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The best US National Parks to visit

Glacier Point in Yosemite National Park (Getty Images/iStockphoto)
Glacier Point in Yosemite National Park (Getty Images/iStockphoto)

The National Park System is one of the crowning glories of the United States. Signed into creation by President Woodrow Wilson in 1916, there are now a total of 63 national parks spread across the country.

From sprawling landscapes straight out of classic Westerns to towering mountain ranges and lush wetlands, they offer a diverse range of opportunities to explore the country’s unspoilt wilderness.

Last year America’s National Parks welcomed a grand total of 312 million visitors, up 5 per cent from 2021, although still some way short of the record 331 million visitors who flocked to the parks pre-pandemic in 2017.

If you’re planning a visit this year, here are some of the best places to enjoy America’s Great Outdoors.

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Yellowstone National Park, Wyoming, Montana and Idaho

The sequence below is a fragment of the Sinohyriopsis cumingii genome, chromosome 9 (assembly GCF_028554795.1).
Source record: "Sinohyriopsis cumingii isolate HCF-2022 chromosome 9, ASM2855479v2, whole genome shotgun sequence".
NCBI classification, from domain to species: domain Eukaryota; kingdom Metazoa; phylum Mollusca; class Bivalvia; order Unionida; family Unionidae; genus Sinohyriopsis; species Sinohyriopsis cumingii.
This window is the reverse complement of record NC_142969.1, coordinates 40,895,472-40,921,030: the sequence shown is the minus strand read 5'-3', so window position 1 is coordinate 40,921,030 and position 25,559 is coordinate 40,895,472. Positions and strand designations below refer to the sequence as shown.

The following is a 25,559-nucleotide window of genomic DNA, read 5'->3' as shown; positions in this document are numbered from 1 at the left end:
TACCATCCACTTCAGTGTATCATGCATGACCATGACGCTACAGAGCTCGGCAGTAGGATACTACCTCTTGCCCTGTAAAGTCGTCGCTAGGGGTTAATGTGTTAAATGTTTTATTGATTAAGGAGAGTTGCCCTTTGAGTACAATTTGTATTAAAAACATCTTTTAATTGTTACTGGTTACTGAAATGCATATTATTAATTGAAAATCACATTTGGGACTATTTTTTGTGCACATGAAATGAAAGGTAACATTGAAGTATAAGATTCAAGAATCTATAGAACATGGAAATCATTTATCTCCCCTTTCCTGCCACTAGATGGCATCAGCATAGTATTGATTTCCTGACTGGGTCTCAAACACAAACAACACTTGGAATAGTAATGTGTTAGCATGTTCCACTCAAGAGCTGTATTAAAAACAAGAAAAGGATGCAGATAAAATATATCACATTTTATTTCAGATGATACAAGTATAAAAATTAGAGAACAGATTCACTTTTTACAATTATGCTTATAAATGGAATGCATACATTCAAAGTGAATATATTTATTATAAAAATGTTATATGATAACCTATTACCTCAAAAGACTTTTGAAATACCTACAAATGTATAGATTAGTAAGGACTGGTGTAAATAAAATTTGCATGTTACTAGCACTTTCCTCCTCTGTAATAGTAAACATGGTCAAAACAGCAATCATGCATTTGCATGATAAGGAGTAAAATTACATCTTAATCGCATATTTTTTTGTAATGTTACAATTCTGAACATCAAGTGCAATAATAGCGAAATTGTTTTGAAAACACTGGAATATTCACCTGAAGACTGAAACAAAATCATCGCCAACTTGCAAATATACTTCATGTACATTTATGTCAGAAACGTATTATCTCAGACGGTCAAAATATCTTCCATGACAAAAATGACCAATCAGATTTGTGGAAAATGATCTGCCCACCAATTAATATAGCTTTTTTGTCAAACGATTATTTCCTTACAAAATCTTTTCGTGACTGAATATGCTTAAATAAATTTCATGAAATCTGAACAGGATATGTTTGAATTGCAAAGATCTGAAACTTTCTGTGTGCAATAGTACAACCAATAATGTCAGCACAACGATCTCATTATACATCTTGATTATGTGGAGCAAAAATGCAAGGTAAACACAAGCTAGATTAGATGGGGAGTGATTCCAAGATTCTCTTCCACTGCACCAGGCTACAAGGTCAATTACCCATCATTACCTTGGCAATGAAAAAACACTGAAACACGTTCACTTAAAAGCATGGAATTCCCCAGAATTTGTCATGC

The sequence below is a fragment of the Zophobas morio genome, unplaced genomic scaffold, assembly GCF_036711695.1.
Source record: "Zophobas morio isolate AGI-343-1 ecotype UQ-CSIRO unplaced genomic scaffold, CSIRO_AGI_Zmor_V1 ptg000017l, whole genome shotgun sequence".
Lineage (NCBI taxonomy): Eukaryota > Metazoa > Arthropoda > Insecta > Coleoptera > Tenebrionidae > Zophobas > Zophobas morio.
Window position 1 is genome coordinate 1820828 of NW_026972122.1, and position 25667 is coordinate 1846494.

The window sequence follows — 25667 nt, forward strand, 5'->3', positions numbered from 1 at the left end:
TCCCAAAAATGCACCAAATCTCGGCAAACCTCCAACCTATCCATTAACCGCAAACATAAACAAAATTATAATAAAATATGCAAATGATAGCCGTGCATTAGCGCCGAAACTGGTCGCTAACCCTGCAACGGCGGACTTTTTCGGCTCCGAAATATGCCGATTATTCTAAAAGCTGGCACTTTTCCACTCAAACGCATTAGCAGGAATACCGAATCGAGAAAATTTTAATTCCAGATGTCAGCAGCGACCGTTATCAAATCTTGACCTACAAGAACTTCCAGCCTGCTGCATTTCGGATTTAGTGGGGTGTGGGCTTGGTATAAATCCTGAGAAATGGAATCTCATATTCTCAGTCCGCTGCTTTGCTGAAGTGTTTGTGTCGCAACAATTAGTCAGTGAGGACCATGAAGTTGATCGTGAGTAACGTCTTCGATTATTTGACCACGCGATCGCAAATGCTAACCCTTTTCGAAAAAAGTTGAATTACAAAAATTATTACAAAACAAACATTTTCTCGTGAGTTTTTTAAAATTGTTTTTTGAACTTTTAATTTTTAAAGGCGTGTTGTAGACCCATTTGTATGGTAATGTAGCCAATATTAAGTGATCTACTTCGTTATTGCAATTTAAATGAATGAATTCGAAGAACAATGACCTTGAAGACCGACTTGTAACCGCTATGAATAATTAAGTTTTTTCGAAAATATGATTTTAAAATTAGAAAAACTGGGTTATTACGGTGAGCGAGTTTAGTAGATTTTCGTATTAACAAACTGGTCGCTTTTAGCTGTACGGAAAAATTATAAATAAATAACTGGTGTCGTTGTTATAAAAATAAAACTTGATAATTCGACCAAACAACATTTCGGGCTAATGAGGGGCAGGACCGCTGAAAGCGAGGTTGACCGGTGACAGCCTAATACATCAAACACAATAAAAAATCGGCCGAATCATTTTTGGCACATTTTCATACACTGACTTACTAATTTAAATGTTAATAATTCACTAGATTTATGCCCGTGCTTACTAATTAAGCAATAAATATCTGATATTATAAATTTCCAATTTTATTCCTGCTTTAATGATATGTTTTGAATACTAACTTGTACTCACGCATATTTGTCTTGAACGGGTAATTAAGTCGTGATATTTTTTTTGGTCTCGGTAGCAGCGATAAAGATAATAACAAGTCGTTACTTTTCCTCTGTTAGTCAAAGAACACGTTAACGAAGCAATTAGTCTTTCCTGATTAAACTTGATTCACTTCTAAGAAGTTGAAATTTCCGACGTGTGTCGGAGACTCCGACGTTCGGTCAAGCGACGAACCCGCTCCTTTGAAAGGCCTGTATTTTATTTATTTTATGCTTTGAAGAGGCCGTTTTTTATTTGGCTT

Yellowstone’s 2.2 million acres sprawl across state lines (Getty Images/iStockphoto)
Yellowstone’s 2.2 million acres sprawl across state lines (Getty Images/iStockphoto)

America’s original National Park, first established in 1872, Yellowstone’s place in the national imagination has recently been reaffirmed by the wildly popular television series of the same name. The park’s 2.2 million acres sprawl across state lines and are home to some 10,000 hydrothermal features such as steaming hot springs, mud pots and geysers. The best known is the spectacular Old Faithful Geyser, which shoots water up to 180ft in the air. You can also expect to see herds of bison and elk making their way across glacier-carved vistas.